The Genetics of Lung Cancer
June 14, 2012
Colorado Christian University
Cancer can be one of the hardest battles that one must face, whether that battle is lost or won, it changes the lives of everyone involved. Lung cancer is one of the most diagnosed cancers and it affects the lining of the lungs and the ability to breathe. Lung cancer is the number one killer of men and women than any other cancer worldwide. This cancer is mostly found in smokers and this is why professionals are targeting this population for testing for diagnosing early and possibly saving a life (www.ncb.nlm.nih.gov). Lung cancer refers to the malignancies that originate in the airways or pulmonary parenchyma.
It is estimated that 159,480 deaths (87,260 men and 72,220 women) from this disease will occur this year. For all people with lung cancer, the one-year survival rate (percentage of people who survive at least one year after the cancer is detected excluding those who die from other diseases) is 44%. The five-year survival rate is 16% (www.cancer net).
Lung cancer is mostly found in smokers or workers that worked with asbestos or environmental agents. Those that did not smoke but lived those who did, also have a higher rate of developing lung cancer. Lung cancer is either defines as small cell lung carcinoma (SCLC) or non-small cell cancer (NSCLC), the difference between the two is the staging, treatment, and prognosis. Squamous cell carcinoma or (NSCLS) accounts for about 30% of bronchogenic carcinomas, it develops in the central lung area and also the mucoclilary epithelial cells and then adenocarcinomas (tumor arising from glands) of lung constitutes 35% to 40% of all bronchogenic carcinomas these from in the lung periphery and the alveolar types cells (Heuther/McCane, 2008. Pg.742). The incidence of lung cancer is more prevalent in the black community compared to the Caucasian community. In 2006, Kentucky had the highest rate of lung cancer rates in both men and women; whereas Utah had the lowest rate of lung cancer among both men and women (www.lung .org). Approximately 373,489 Americans are living with lung cancer during 2012; an estimated 226,160 new cases of lung cancer were expected to be diagnosed, representing almost 14 percent of all cancer diagnoses. The majority of those living with cancer will be diagnosed within the last five years (cancer.net).
Lung cancer is not a death sentence. The earlier that it is diagnosed the better chance for treatment and possibility for the chance to a long live, and it can also be that even if you have a chance for treatment, the rate of getting cancer in another part of the body can be very high. The lung cancer five-year survival rate (16.3%) is lower than many other leading cancer sites, such as the colon (65.2%), breast (90.0%) and prostate (99.9%). The five-year survival rate for lung cancer is 52.6 percent for cases detected when the disease is still localized (within the lungs). However, only 15 percent of lung cancer cases are diagnosed at an early stage. For distant tumors (spread to other organs) the five-year survival rate is only 3.5 percent. Over half of people with lung cancer die within one year of being diagnosed (lung.org).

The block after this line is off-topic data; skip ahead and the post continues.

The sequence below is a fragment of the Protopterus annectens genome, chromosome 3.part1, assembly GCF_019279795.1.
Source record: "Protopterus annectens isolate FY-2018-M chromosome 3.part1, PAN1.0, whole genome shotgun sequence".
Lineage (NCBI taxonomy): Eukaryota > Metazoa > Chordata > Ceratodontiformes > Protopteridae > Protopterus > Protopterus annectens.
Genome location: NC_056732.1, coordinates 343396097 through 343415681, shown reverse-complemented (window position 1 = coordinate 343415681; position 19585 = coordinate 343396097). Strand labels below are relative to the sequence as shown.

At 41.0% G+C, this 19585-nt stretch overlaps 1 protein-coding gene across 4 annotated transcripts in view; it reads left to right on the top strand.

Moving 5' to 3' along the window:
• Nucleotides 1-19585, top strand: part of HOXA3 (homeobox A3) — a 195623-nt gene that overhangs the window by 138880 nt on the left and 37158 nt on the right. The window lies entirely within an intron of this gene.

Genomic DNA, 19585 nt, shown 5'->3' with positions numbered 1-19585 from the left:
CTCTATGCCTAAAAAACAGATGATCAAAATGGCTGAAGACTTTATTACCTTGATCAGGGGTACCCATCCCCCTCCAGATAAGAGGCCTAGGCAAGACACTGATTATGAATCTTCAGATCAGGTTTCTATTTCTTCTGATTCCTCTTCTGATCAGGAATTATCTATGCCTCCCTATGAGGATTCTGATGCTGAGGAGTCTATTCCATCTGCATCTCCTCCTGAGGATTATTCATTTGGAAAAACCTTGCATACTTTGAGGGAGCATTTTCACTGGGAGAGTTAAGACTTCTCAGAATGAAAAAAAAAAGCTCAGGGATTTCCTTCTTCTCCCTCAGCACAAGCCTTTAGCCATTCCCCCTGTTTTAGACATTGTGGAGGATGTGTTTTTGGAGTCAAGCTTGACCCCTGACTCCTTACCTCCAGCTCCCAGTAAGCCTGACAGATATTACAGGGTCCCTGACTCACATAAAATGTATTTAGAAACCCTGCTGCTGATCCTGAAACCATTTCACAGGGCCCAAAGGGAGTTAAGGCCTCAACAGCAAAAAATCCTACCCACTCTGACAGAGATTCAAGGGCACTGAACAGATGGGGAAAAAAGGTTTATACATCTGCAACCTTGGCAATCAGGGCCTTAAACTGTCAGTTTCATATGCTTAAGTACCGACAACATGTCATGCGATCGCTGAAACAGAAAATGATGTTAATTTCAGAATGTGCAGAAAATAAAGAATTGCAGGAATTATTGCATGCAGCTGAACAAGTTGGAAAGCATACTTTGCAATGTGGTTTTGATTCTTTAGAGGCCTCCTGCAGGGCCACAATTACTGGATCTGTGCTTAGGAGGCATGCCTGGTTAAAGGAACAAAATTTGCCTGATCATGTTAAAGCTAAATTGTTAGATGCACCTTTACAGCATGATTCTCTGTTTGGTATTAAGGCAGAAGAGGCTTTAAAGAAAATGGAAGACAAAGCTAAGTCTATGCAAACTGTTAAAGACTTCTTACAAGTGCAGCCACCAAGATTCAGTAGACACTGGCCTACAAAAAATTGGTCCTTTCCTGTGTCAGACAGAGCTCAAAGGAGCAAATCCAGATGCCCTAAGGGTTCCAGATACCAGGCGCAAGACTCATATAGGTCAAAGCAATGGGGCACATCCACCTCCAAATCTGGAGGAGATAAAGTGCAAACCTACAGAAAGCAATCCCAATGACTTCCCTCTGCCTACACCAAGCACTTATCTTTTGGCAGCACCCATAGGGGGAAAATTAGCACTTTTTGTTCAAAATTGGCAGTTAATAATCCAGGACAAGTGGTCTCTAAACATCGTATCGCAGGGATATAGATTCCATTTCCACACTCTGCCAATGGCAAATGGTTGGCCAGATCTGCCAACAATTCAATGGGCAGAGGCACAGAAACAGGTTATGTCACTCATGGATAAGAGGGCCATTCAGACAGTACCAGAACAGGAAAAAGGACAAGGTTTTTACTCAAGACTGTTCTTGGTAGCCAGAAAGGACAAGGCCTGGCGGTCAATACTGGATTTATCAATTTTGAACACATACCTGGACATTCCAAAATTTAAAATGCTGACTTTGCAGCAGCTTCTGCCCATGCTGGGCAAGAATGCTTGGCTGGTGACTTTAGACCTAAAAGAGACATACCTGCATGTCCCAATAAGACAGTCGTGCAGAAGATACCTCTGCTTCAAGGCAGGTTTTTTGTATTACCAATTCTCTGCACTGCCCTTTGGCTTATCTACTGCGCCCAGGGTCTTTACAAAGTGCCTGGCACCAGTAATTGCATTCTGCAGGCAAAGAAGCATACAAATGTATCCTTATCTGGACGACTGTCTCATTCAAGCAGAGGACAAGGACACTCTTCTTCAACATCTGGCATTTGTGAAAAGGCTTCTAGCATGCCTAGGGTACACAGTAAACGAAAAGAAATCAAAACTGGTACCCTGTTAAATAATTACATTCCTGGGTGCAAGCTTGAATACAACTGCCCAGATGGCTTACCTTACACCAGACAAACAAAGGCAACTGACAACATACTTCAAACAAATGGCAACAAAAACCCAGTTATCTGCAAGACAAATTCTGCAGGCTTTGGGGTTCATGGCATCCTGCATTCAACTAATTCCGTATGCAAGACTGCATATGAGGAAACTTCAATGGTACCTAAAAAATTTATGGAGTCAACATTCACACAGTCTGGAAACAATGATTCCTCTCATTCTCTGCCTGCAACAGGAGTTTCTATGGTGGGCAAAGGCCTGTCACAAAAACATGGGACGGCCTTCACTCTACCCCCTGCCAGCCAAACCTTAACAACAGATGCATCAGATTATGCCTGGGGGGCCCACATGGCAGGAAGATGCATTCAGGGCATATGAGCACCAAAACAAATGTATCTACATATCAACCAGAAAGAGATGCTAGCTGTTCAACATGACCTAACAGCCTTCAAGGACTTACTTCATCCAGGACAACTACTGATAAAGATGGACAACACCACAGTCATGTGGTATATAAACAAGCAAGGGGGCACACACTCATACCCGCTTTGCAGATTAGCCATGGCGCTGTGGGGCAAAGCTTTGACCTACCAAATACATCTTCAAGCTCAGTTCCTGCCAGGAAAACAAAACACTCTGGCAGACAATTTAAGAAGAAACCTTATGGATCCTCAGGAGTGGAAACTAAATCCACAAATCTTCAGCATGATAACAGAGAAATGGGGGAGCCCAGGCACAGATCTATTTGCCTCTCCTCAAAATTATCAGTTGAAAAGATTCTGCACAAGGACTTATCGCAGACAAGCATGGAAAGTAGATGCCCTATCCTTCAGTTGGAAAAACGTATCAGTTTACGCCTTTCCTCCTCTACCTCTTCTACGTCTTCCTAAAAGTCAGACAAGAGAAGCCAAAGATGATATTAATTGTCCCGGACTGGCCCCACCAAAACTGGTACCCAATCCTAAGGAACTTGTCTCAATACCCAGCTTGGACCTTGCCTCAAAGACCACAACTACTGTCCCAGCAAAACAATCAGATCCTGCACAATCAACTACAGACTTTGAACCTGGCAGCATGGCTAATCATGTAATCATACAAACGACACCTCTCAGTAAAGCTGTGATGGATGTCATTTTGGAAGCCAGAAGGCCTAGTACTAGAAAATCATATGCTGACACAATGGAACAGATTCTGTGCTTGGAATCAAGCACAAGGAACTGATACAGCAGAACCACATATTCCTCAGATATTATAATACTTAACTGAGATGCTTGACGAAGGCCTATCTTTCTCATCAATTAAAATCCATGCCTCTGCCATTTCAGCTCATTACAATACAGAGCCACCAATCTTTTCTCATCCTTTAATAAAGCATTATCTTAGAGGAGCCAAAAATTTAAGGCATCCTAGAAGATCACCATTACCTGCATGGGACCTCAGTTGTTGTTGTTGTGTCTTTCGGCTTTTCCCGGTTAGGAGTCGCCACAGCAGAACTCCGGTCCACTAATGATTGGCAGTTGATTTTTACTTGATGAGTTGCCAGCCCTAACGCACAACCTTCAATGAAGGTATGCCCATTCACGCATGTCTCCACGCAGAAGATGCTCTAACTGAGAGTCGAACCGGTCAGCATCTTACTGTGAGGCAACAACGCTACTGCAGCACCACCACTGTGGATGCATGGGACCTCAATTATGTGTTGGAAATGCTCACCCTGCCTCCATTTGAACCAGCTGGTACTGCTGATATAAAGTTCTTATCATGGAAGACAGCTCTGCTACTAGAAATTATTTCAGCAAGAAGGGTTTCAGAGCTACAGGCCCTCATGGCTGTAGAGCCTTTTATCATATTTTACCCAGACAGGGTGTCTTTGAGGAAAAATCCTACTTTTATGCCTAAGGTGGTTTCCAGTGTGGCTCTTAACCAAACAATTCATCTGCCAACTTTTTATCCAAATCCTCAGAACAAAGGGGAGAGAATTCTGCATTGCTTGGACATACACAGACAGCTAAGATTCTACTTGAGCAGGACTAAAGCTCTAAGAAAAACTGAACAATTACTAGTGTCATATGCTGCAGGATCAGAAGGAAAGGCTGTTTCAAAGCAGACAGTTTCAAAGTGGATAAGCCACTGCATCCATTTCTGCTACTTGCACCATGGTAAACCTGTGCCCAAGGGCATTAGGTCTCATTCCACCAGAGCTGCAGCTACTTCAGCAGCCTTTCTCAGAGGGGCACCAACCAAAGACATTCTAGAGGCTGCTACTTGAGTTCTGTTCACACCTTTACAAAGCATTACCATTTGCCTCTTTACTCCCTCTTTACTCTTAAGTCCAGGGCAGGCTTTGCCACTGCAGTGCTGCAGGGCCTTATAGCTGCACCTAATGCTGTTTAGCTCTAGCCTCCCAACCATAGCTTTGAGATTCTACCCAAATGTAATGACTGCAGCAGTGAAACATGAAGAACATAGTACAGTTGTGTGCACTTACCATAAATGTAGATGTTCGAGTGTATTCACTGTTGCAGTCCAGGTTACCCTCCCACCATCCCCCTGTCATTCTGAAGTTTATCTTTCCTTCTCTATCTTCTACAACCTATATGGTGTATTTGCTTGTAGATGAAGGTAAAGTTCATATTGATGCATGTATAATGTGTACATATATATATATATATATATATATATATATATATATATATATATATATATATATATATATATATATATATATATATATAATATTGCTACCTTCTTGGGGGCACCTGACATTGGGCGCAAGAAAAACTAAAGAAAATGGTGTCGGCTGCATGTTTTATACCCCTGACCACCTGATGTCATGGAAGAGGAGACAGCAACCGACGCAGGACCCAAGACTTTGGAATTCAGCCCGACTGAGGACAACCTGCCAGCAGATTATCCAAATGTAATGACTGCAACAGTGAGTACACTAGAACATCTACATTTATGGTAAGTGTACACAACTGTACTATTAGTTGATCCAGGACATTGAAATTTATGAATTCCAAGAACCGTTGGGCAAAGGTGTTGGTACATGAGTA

Many people believe that only smoking can cause lung cancer but this is not true. There are several other agents that can cause cancer. The second most common cause of lung cancer is asbestos exposure. Health hazards have been recognized in workers exposed in the shipbuilding trades, asbestos mining and milling, manufacturing asbestos textiles and other asbestos products, insulation work in the construction and building trades and a variety of other trades. There are also the environmental toxins such as: second-hand smoke, radon, metals (arsenic, chromium, and nickel), ionizing radiation, and polycyclic aromatic hydrocarbons (www.cancer.org).
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References: Familial Lung Cancer Gene Located. December 27, 2012. National Human Genome Research Institute. Retrieved from: http://www.genome.gov/27531412
Heuther and McCance, Understanding Pathophysiology Fourth Edition, 2008; Mosby Elsevier, St. Louis, MO
Lung Cancer Fact Sheet. 2013. Retrieved from: http://www.lung.org/lung-disease/lung-cancer/resources/facts-figures/lung-cancer-fact-sheet.html
Lung Cancer. National Cancer Institute. Retrieved from: http://cancer.gov/cancertopics
Rosell R, Taron M, Camps C, López-Vivanco G. Influence of genetic markers on survival in non-small cell lung cancer. October, 2003. Retrieved from: http://www.ncbi.nlm.nih.gov/pubmed/14668933
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